jump shooter, and George struggled to knock down his shots going 4-of-11 from the
field on his way to an inefficient 16 points and nine rebounds.
"I was just trying to get a body on him," said Smith. "Knowing and understanding that
he is the focal point of the offense on the perimeter and try to stay engaged [on him]
and try to be elusive as far as pindowns and pick-and-rolls are concerned. Basically
just keep a body on him, and that was pretty much the gameplan."
On the offensive end Smith had a big advantage on George in the post, and the Hawks
exploited that throughout the game. Smith had 14 points on 6-of-13 shooting, but he
forced help defenders to come over and was able to pass out of the double to create
looks for others with six assists.
Al Horford was the star of the game, recording playoff career highs with 26 points and
16 rebounds. Al credited playing more aggressive to the reason for the uptick in his
"I was just being aggressive, playing with a lot of energy," said Horford. "My
teammates did a good job time and time again of getting me easy baskets. They were
finding me whether it was off help or drive and kick. Defensively, I just wanted to set
the tone and be more aggressive. I go out there with that same mindset every game.
Tonight I had to step up and make some plays on the offensive end."
Horford started the game...CONTINUE READING AT PEACHTREE HOOPS
Hang Time Blog: Sekou Smith: Pacers Returning to Normal for Game 4?
The Sunday afternoon film session wasn’t necessary. The Indiana Pacers knew they’d
departed from normal in their Game 3 loss to the Atlanta Hawks in real-time, as they
were being pushed around the floor at Philips Arena.
The film session only reinforced what they already knew, what everyone watching knew
by halftime of Game 3; the Pacers let the Hawks off the mat and fumbled their chance
to put a stranglehold on this series.
The Hawks had plenty do with it, of course. They came home and used some timely
adjustments and some home-crowd energy to get back into the series. But the Pacers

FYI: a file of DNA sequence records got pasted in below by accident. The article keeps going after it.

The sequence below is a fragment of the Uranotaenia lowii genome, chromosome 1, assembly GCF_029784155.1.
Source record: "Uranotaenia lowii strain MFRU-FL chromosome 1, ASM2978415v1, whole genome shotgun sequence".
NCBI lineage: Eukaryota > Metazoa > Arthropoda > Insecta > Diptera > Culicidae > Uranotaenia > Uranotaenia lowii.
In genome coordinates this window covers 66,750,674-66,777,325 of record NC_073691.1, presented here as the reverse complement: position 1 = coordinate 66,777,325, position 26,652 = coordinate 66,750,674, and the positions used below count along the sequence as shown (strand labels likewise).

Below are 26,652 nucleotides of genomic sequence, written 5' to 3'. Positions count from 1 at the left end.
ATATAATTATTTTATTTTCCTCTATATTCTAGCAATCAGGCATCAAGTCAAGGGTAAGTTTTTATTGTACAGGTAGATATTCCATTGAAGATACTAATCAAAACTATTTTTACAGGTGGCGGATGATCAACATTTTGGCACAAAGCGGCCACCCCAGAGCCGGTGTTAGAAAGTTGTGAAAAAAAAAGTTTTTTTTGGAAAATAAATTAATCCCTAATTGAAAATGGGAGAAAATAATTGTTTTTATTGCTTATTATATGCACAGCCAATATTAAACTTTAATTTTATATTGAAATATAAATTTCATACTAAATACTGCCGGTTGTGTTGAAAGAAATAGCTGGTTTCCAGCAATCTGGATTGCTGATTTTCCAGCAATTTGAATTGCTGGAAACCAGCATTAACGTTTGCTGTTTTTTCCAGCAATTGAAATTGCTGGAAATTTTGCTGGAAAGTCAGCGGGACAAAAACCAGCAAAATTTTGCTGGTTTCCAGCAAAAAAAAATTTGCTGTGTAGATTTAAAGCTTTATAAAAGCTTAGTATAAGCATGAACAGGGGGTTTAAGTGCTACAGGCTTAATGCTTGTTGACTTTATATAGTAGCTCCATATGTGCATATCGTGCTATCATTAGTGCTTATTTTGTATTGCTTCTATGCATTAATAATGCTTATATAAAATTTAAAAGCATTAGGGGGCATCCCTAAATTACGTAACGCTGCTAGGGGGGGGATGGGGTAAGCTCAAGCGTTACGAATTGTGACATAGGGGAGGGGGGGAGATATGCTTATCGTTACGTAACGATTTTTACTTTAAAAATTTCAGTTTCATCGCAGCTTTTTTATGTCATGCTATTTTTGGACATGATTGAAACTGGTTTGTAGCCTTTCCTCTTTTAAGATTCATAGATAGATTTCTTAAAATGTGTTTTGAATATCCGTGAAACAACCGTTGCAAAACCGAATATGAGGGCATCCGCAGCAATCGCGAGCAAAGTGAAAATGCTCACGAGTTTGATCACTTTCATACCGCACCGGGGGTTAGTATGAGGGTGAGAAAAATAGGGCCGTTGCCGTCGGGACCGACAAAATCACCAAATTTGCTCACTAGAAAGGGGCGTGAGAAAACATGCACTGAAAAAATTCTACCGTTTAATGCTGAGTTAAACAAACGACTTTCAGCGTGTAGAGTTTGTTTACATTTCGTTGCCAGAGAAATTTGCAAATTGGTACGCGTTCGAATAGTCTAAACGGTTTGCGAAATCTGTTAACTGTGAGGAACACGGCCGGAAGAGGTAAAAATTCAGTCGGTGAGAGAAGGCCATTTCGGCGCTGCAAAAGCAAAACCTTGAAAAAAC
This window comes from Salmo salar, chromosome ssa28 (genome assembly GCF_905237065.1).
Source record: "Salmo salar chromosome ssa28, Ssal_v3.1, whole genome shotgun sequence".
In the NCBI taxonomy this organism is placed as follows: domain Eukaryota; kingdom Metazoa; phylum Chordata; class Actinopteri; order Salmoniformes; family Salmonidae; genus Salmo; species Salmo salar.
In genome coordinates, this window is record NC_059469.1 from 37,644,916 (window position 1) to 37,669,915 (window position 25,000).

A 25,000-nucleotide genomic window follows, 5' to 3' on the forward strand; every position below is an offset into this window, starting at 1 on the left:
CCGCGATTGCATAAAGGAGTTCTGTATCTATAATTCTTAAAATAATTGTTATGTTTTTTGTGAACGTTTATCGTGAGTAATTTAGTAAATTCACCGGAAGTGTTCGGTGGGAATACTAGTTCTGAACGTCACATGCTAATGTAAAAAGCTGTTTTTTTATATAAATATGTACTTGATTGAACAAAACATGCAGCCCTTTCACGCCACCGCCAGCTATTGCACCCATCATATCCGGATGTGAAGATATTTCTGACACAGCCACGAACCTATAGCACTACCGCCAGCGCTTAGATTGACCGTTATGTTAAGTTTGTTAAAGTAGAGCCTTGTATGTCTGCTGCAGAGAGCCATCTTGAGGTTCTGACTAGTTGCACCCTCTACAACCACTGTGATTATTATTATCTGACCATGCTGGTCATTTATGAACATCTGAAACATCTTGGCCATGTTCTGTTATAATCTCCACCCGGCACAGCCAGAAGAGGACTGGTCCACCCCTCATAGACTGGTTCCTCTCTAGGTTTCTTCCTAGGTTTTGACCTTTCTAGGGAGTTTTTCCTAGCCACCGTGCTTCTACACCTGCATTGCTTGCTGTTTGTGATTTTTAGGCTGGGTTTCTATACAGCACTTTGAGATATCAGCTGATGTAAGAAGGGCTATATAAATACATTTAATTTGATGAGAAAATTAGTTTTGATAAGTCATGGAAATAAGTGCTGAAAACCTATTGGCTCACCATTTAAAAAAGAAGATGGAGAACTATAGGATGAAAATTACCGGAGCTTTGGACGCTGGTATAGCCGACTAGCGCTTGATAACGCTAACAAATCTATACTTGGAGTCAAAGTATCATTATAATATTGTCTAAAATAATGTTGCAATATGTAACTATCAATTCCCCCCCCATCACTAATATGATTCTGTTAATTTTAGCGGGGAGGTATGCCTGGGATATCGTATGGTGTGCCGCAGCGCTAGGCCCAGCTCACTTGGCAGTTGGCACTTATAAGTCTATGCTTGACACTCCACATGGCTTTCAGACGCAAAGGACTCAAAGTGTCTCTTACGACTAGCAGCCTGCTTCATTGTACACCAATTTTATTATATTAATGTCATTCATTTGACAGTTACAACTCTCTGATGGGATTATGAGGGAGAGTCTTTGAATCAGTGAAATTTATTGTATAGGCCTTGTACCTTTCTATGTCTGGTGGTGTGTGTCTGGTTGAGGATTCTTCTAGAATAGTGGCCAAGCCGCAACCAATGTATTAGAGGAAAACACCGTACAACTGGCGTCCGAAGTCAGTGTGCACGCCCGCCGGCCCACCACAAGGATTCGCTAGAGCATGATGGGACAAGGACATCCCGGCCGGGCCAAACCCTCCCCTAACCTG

were awful generous for a team that has designs on a deep playoff run. They offered
little resistance once the Hawks opened up a big lead, trailing by as many as 28 points
after halftime and never getting closer than 18.
Again, you don’t need a film session to know that you’ll be receiving two thumbs down
for a performance like that.
“It would have been understandable if we tried to do the things that we do and they just
took us out of it,” Pacers All-Star swingman Paul George said. “We created all the
mistakes. We didn’t come in ready to play. And the tape told it all. We did it. We didn’t
come out ready to play.”
For a team that crawls into the playoffs that might be an acceptable excuse. But not for
the No. 3 seed. Not with a 2-0 lead in the series and nothing but opportunity ahead of
them. That’s what makes tonight’s Game 4 (7:30 p.m. ET, NBA TV) so unbelievably
crucial for a Pacers team that has failed in 12 straight tries to win in Atlanta.
They cannot afford to “give” the Hawks any more life if they expect things to go as
planned. George cannot allow Josh Smith to bottle him up in Game 4 the way he did in
Game 3. Roy Hibbert has to chase away whatever Atlanta demons have plagued him
over the years and dominate in the paint. David West, the Pacers’ leader and emotional
backbone, cannot allow himself to get caught up in the swirl of foolishness that he did,
throwing Al Horford to the ground and earning a Flagrant 1 foul before halftime. And the
Pacers cannot be as careless with the basketball tonight as they were Saturday night,